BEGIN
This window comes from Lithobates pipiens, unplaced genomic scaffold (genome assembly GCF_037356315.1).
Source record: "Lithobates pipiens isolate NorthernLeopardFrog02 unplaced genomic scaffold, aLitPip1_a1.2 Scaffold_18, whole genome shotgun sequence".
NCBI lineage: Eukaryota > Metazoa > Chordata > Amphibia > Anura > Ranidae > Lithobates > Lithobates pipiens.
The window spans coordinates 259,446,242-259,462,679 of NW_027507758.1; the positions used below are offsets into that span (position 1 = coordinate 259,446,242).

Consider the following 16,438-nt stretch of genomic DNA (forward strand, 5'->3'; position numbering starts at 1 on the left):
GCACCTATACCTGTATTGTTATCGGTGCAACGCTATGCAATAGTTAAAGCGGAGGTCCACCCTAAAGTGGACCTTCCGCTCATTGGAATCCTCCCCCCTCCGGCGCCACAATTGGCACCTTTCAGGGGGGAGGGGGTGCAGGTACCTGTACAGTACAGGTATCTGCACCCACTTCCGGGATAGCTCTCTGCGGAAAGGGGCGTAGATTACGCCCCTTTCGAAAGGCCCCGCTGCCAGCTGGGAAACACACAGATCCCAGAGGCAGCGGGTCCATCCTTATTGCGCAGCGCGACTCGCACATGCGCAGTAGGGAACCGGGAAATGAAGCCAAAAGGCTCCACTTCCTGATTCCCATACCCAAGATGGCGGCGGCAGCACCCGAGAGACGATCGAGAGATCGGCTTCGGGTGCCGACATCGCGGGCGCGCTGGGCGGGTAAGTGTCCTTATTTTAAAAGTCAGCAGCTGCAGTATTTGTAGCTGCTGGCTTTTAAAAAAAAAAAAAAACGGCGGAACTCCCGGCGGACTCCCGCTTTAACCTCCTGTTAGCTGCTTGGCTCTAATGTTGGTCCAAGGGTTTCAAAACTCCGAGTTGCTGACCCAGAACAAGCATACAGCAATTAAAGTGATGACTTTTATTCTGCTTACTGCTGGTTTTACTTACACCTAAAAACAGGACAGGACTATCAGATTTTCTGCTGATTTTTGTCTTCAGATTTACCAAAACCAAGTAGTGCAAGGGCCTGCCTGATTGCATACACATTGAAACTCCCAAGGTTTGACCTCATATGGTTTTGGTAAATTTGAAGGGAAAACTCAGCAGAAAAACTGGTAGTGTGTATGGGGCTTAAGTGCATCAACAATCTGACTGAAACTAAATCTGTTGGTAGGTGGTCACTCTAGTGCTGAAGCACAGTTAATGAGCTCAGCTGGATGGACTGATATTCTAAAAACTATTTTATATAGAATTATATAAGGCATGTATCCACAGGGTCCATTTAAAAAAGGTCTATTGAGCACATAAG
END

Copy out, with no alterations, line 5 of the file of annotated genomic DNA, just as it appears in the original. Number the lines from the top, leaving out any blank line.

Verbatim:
Consider the following 16,438-nt stretch of genomic DNA (forward strand, 5'->3'; position numbering starts at 1 on the left):